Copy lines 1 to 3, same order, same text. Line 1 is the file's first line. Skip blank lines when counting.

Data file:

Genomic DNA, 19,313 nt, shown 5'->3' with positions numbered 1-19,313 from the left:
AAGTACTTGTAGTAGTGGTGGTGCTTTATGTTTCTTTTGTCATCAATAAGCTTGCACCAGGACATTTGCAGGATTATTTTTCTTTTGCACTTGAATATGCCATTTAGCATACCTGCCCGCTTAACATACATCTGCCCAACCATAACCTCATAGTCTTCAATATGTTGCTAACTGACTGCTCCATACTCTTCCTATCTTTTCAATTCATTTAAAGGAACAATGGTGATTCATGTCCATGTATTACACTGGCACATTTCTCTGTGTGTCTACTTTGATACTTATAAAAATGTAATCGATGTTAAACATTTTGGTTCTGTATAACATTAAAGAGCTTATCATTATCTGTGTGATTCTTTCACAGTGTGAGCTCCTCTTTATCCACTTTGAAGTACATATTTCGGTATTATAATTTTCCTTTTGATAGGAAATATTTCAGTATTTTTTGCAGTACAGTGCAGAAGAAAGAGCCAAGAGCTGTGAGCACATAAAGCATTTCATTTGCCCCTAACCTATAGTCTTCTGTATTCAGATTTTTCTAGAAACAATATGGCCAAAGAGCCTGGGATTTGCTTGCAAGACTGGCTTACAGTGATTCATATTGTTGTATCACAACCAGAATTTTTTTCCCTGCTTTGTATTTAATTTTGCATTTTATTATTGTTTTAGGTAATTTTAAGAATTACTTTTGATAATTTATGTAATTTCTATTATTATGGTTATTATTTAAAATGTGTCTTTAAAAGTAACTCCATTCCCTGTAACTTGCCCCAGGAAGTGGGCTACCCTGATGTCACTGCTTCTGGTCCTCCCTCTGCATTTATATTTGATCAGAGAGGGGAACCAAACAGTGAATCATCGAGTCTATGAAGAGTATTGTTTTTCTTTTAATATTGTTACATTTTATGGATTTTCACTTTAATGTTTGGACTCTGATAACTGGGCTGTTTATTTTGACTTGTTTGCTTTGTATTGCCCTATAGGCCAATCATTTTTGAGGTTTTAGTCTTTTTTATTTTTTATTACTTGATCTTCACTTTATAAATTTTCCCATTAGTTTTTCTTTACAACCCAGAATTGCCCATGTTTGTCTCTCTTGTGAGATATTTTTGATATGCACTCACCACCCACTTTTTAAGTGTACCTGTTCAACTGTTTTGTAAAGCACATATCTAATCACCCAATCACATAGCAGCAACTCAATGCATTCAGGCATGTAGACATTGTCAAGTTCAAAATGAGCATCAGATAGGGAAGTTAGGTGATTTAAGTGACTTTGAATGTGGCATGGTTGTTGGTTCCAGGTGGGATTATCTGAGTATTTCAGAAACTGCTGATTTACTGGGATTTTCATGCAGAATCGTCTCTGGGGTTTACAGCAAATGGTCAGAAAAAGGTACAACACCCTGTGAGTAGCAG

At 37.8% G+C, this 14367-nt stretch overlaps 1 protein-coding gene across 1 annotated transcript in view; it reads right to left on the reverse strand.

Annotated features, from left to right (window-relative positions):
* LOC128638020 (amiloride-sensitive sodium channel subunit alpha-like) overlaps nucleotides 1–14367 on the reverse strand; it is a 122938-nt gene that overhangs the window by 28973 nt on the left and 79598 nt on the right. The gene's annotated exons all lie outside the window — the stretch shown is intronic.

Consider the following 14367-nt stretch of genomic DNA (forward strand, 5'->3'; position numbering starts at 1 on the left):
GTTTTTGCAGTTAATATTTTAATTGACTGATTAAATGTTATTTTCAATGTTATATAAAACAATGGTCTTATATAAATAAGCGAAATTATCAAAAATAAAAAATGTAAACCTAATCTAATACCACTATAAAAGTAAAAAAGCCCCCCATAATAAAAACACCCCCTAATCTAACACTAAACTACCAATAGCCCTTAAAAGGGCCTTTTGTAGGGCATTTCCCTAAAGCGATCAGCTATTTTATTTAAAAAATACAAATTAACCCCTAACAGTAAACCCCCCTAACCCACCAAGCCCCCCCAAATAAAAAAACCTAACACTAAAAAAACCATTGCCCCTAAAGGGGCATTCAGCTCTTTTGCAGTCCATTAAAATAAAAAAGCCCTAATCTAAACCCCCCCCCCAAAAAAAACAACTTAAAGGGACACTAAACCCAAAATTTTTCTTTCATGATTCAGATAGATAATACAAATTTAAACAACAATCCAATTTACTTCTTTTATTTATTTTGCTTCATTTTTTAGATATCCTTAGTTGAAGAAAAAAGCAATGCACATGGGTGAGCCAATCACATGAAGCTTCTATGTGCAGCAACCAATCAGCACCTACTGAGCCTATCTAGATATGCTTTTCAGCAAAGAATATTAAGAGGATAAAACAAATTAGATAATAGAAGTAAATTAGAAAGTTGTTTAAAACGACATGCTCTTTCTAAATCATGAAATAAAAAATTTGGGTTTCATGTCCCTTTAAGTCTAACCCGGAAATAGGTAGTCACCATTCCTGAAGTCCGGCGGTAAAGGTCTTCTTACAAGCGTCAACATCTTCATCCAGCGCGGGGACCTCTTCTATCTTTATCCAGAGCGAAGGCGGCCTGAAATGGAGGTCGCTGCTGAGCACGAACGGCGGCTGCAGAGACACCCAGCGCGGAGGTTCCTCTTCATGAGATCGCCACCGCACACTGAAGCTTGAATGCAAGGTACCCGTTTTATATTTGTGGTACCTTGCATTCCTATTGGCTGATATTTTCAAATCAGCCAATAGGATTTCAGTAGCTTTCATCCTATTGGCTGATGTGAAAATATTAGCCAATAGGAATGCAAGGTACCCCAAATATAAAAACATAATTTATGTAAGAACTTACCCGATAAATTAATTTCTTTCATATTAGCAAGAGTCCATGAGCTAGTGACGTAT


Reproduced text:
Genomic DNA, 19,313 nt, shown 5'->3' with positions numbered 1-19,313 from the left:
AAGTACTTGTAGTAGTGGTGGTGCTTTATGTTTCTTTTGTCATCAATAAGCTTGCACCAGGACATTTGCAGGATTATTTTTCTTTTGCACTTGAATATGCCATTTAGCATACCTGCCCGCTTAACATACATCTGCCCAACCATAACCTCATAGTCTTCAATATGTTGCTAACTGACTGCTCCATACTCTTCCTATCTTTTCAATTCATTTAAAGGAACAATGGTGATTCATGTCCATGTATTACACTGGCACATTTCTCTGTGTGTCTACTTTGATACTTATAAAAATGTAATCGATGTTAAACATTTTGGTTCTGTATAACATTAAAGAGCTTATCATTATCTGTGTGATTCTTTCACAGTGTGAGCTCCTCTTTATCCACTTTGAAGTACATATTTCGGTATTATAATTTTCCTTTTGATAGGAAATATTTCAGTATTTTTTGCAGTACAGTGCAGAAGAAAGAGCCAAGAGCTGTGAGCACATAAAGCATTTCATTTGCCCCTAACCTATAGTCTTCTGTATTCAGATTTTTCTAGAAACAATATGGCCAAAGAGCCTGGGATTTGCTTGCAAGACTGGCTTACAGTGATTCATATTGTTGTATCACAACCAGAATTTTTTTCCCTGCTTTGTATTTAATTTTGCATTTTATTATTGTTTTAGGTAATTTTAAGAATTACTTTTGATAATTTATGTAATTTCTATTATTATGGTTATTATTTAAAATGTGTCTTTAAAAGTAACTCCATTCCCTGTAACTTGCCCCAGGAAGTGGGCTACCCTGATGTCACTGCTTCTGGTCCTCCCTCTGCATTTATATTTGATCAGAGAGGGGAACCAAACAGTGAATCATCGAGTCTATGAAGAGTATTGTTTTTCTTTTAATATTGTTACATTTTATGGATTTTCACTTTAATGTTTGGACTCTGATAACTGGGCTGTTTATTTTGACTTGTTTGCTTTGTATTGCCCTATAGGCCAATCATTTTTGAGGTTTTAGTCTTTTTTATTTTTTATTACTTGATCTTCACTTTATAAATTTTCCCATTAGTTTTTCTTTACAACCCAGAATTGCCCATGTTTGTCTCTCTTGTGAGATATTTTTGATATGCACTCACCACCCACTTTTTAAGTGTACCTGTTCAACTGTTTTGTAAAGCACATATCTAATCACCCAATCACATAGCAGCAACTCAATGCATTCAGGCATGTAGACATTGTCAAGTTCAAAATGAGCATCAGATAGGGAAGTTAGGTGATTTAAGTGACTTTGAATGTGGCATGGTTGTTGGTTCCAGGTGGGATTATCTGAGTATTTCAGAAACTGCTGATTTACTGGGATTTTCATGCAGAATCGTCTCTGGGGTTTACAGCAAATGGTCAGAAAAAGGTACAACACCCTGTGAGTAGCAG

At 37.8% G+C, this 14367-nt stretch overlaps 1 protein-coding gene across 1 annotated transcript in view; it reads right to left on the reverse strand.